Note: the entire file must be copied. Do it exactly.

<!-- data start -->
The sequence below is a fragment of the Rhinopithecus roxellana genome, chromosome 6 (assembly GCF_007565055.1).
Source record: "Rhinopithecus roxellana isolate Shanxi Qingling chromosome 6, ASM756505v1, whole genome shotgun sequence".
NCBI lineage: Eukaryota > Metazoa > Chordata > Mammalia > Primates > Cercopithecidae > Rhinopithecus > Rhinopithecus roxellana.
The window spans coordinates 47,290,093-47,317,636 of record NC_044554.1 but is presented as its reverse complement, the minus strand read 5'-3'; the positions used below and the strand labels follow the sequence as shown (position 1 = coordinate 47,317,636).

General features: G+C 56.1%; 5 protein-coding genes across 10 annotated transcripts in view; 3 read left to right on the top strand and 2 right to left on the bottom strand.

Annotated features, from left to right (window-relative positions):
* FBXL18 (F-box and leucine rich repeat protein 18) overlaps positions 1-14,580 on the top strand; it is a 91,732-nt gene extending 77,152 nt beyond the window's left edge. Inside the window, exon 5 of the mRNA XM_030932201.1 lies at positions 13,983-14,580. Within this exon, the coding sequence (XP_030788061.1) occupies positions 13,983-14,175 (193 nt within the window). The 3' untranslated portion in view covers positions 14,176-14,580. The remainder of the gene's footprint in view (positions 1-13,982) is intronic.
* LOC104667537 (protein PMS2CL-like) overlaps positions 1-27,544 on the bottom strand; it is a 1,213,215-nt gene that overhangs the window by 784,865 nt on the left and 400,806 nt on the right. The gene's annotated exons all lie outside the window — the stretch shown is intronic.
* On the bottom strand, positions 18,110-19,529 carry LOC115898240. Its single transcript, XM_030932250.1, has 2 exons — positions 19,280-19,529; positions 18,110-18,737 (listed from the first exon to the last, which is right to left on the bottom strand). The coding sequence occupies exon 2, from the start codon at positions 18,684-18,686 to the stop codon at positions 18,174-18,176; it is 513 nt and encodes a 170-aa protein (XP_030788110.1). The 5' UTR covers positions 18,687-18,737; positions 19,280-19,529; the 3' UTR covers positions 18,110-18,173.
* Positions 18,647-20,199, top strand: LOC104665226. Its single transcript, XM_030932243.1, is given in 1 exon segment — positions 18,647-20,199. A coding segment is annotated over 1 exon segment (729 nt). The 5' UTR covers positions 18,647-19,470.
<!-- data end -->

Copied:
The sequence below is a fragment of the Rhinopithecus roxellana genome, chromosome 6 (assembly GCF_007565055.1).
Source record: "Rhinopithecus roxellana isolate Shanxi Qingling chromosome 6, ASM756505v1, whole genome shotgun sequence".
NCBI lineage: Eukaryota > Metazoa > Chordata > Mammalia > Primates > Cercopithecidae > Rhinopithecus > Rhinopithecus roxellana.
The window spans coordinates 47,290,093-47,317,636 of record NC_044554.1 but is presented as its reverse complement, the minus strand read 5'-3'; the positions used below and the strand labels follow the sequence as shown (position 1 = coordinate 47,317,636).

General features: G+C 56.1%; 5 protein-coding genes across 10 annotated transcripts in view; 3 read left to right on the top strand and 2 right to left on the bottom strand.

Annotated features, from left to right (window-relative positions):
* FBXL18 (F-box and leucine rich repeat protein 18) overlaps positions 1-14,580 on the top strand; it is a 91,732-nt gene extending 77,152 nt beyond the window's left edge. Inside the window, exon 5 of the mRNA XM_030932201.1 lies at positions 13,983-14,580. Within this exon, the coding sequence (XP_030788061.1) occupies positions 13,983-14,175 (193 nt within the window). The 3' untranslated portion in view covers positions 14,176-14,580. The remainder of the gene's footprint in view (positions 1-13,982) is intronic.
* LOC104667537 (protein PMS2CL-like) overlaps positions 1-27,544 on the bottom strand; it is a 1,213,215-nt gene that overhangs the window by 784,865 nt on the left and 400,806 nt on the right. The gene's annotated exons all lie outside the window — the stretch shown is intronic.
* On the bottom strand, positions 18,110-19,529 carry LOC115898240. Its single transcript, XM_030932250.1, has 2 exons — positions 19,280-19,529; positions 18,110-18,737 (listed from the first exon to the last, which is right to left on the bottom strand). The coding sequence occupies exon 2, from the start codon at positions 18,684-18,686 to the stop codon at positions 18,174-18,176; it is 513 nt and encodes a 170-aa protein (XP_030788110.1). The 5' UTR covers positions 18,687-18,737; positions 19,280-19,529; the 3' UTR covers positions 18,110-18,173.
* Positions 18,647-20,199, top strand: LOC104665226. Its single transcript, XM_030932243.1, is given in 1 exon segment — positions 18,647-20,199. A coding segment is annotated over 1 exon segment (729 nt). The 5' UTR covers positions 18,647-19,470.